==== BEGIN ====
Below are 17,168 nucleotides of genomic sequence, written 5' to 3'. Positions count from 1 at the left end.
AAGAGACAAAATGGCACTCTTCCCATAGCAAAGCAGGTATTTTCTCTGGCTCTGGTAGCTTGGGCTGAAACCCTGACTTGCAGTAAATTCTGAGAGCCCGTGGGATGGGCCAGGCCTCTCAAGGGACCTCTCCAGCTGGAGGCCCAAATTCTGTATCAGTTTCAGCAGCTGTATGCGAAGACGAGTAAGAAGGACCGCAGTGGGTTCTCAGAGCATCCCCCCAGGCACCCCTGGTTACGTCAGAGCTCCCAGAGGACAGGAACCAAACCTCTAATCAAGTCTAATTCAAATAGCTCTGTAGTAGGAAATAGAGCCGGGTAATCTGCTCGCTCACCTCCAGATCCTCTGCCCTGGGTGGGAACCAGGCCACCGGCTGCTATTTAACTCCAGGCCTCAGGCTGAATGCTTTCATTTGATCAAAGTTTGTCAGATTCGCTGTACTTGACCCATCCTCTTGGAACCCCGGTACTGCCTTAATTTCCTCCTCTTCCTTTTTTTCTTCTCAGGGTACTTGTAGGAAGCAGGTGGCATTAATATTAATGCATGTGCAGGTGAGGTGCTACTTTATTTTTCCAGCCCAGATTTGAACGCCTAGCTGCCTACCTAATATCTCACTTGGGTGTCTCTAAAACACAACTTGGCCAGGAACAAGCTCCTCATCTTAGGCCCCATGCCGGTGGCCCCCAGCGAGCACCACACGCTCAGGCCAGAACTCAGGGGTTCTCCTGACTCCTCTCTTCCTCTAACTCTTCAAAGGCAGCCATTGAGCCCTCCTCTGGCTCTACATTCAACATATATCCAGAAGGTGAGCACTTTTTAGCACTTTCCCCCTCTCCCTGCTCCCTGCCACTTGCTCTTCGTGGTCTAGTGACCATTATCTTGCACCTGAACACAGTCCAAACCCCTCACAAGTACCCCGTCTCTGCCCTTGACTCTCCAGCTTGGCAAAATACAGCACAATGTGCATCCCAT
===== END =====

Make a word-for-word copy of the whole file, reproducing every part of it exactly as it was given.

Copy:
Below are 17,168 nucleotides of genomic sequence, written 5' to 3'. Positions count from 1 at the left end.
AAGAGACAAAATGGCACTCTTCCCATAGCAAAGCAGGTATTTTCTCTGGCTCTGGTAGCTTGGGCTGAAACCCTGACTTGCAGTAAATTCTGAGAGCCCGTGGGATGGGCCAGGCCTCTCAAGGGACCTCTCCAGCTGGAGGCCCAAATTCTGTATCAGTTTCAGCAGCTGTATGCGAAGACGAGTAAGAAGGACCGCAGTGGGTTCTCAGAGCATCCCCCCAGGCACCCCTGGTTACGTCAGAGCTCCCAGAGGACAGGAACCAAACCTCTAATCAAGTCTAATTCAAATAGCTCTGTAGTAGGAAATAGAGCCGGGTAATCTGCTCGCTCACCTCCAGATCCTCTGCCCTGGGTGGGAACCAGGCCACCGGCTGCTATTTAACTCCAGGCCTCAGGCTGAATGCTTTCATTTGATCAAAGTTTGTCAGATTCGCTGTACTTGACCCATCCTCTTGGAACCCCGGTACTGCCTTAATTTCCTCCTCTTCCTTTTTTTCTTCTCAGGGTACTTGTAGGAAGCAGGTGGCATTAATATTAATGCATGTGCAGGTGAGGTGCTACTTTATTTTTCCAGCCCAGATTTGAACGCCTAGCTGCCTACCTAATATCTCACTTGGGTGTCTCTAAAACACAACTTGGCCAGGAACAAGCTCCTCATCTTAGGCCCCATGCCGGTGGCCCCCAGCGAGCACCACACGCTCAGGCCAGAACTCAGGGGTTCTCCTGACTCCTCTCTTCCTCTAACTCTTCAAAGGCAGCCATTGAGCCCTCCTCTGGCTCTACATTCAACATATATCCAGAAGGTGAGCACTTTTTAGCACTTTCCCCCTCTCCCTGCTCCCTGCCACTTGCTCTTCGTGGTCTAGTGACCATTATCTTGCACCTGAACACAGTCCAAACCCCTCACAAGTACCCCGTCTCTGCCCTTGACTCTCCAGCTTGGCAAAATACAGCACAATGTGCATCCCAT